"GTE established the Hall of Fame to recognize the importance of academic preparation as a foundation for life," said Glen S. Gilbert, GTE's vice president - advertising and social responsibility. "All of this year's inductees are winners because they placed a tremendous value on succeeding first as student-athletes and then went on to distinguish themselves in community service and career success as well."
"All of this year's inductees are tremendous role models," said Enberg. "The class of 1998 will help elevate the level of excellence established by the previous group of former student-athletes who make the Hall of Fame induction such a prestigious honor."
"This group of former student-athletes perfectly represents the types of individuals we had in mind when the Hall of Fame was created. They will uphold the continued tradition of this outstanding event," said Pete Kowalski, president of CoSIDA.
Each Hall of Fame award will be presented by someone who has been a major influence in the life of the inductee: Dr. Ted Taigen (for Curl), an academic advisor for basketball players at the University of Connecticut; Bernie Kosar, Sr. (for Kosar, Jr.), currently a business executive in Ohio; Drew Mildren (for Mildren), a high school senior in his father's home state of Oklahoma; Dennie Bridges (for Sikma), the head basketball coach at Illinois Wesleyan for the last 33 years; and Bill Polian (for Levy), who served as GM of the Bills during most of Levy's tenure as head coach.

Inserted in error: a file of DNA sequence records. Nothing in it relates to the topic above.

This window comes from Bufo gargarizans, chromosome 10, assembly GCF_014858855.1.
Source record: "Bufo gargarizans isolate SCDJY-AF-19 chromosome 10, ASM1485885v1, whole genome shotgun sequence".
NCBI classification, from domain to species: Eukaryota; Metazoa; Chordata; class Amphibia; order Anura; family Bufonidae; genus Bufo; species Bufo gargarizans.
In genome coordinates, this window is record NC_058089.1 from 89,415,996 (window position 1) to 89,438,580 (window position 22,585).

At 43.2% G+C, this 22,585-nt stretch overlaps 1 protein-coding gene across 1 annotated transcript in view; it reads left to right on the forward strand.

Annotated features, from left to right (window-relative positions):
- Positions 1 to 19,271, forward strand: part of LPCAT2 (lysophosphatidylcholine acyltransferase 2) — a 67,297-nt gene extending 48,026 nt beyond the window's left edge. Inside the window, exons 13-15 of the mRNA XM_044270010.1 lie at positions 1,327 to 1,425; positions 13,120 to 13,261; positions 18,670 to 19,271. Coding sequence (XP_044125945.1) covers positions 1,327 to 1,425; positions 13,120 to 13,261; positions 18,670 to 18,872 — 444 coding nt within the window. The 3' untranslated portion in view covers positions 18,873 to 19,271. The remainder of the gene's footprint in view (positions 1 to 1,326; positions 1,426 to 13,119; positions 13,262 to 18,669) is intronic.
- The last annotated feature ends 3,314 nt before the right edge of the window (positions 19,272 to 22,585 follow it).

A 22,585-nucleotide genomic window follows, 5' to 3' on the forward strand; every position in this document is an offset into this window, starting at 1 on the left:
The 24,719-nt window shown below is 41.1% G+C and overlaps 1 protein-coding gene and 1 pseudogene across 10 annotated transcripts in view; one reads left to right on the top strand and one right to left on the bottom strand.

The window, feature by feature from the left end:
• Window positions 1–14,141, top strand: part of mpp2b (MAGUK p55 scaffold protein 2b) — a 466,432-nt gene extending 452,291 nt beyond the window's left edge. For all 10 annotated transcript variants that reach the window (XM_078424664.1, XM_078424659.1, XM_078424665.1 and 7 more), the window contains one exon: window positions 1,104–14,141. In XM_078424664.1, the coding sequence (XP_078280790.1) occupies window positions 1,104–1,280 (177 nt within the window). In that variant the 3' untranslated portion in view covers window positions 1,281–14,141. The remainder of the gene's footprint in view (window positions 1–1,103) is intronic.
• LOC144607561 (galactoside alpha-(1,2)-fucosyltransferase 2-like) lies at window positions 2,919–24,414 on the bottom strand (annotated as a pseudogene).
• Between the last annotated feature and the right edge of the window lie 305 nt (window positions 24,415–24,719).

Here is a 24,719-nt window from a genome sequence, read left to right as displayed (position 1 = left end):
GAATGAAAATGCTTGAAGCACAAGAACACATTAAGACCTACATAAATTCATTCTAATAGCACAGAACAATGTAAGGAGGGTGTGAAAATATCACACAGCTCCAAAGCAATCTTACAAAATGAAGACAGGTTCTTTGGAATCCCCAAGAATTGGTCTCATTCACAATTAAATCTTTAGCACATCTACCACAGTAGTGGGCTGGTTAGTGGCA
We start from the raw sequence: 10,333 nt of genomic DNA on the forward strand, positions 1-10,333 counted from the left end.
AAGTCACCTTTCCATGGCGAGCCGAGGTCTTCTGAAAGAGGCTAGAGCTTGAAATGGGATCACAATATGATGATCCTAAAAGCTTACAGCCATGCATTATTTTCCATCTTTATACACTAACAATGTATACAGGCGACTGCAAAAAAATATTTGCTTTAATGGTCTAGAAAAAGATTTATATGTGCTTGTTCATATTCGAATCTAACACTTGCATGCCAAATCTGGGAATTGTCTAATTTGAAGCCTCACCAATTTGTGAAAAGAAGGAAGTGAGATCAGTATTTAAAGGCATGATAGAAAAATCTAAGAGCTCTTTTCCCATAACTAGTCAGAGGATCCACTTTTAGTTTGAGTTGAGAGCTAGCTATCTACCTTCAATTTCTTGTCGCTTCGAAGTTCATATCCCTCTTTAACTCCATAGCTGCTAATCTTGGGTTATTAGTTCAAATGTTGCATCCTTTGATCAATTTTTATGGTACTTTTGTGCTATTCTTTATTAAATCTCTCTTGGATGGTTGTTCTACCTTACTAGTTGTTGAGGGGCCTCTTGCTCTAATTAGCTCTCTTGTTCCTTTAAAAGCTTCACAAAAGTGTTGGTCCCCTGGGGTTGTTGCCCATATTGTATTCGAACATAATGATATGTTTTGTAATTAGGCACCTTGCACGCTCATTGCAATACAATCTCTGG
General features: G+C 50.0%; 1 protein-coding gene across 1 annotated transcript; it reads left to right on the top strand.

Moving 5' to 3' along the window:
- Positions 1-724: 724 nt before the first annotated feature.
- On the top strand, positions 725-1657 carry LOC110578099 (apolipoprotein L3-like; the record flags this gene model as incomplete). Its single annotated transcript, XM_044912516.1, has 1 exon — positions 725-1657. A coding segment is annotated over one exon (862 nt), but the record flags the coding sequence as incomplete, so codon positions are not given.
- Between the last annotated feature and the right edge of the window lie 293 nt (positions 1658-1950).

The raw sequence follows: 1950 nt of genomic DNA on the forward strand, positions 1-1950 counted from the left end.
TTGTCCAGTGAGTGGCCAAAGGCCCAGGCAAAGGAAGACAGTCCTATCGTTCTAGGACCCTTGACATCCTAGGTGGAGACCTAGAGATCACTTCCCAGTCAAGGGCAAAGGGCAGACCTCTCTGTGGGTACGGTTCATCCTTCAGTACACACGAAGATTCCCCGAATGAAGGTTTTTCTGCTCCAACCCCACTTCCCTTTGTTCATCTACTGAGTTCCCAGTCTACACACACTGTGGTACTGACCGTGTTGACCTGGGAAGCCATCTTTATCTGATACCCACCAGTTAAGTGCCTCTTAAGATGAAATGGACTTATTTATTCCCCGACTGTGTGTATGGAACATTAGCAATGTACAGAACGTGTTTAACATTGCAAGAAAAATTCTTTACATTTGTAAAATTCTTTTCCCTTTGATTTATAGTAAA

DR. LEIGH CURL (University of Connecticut, Basketball, Class of 1985) -- Curl graduated Summa Cum Laude and was her class valedictorian. She started all four years, the last two as team captain, and became the third women's basketball player in school history to score 1,000 points. She currently ranks 10th in career points and fifth in rebounds at UConn. A two-time Academic All-America, Curl also was a two-time Big East Conference Scholar-Athlete of the Year and received her graduate degree from Johns Hopkins Medical School. Presently, she is serving as assistant professor and assistant director of sports medicine and shoulder surgery for University Sports Medicine at the University of Maryland Medical System, where she is also head team physician for the University of Maryland. She has performed volunteer work as team physician for USA Basketball, Johns Hopkins University, St. John's University and the New York City public schools recreation program, and is a member of American Academy of Orthopaedic Surgeons.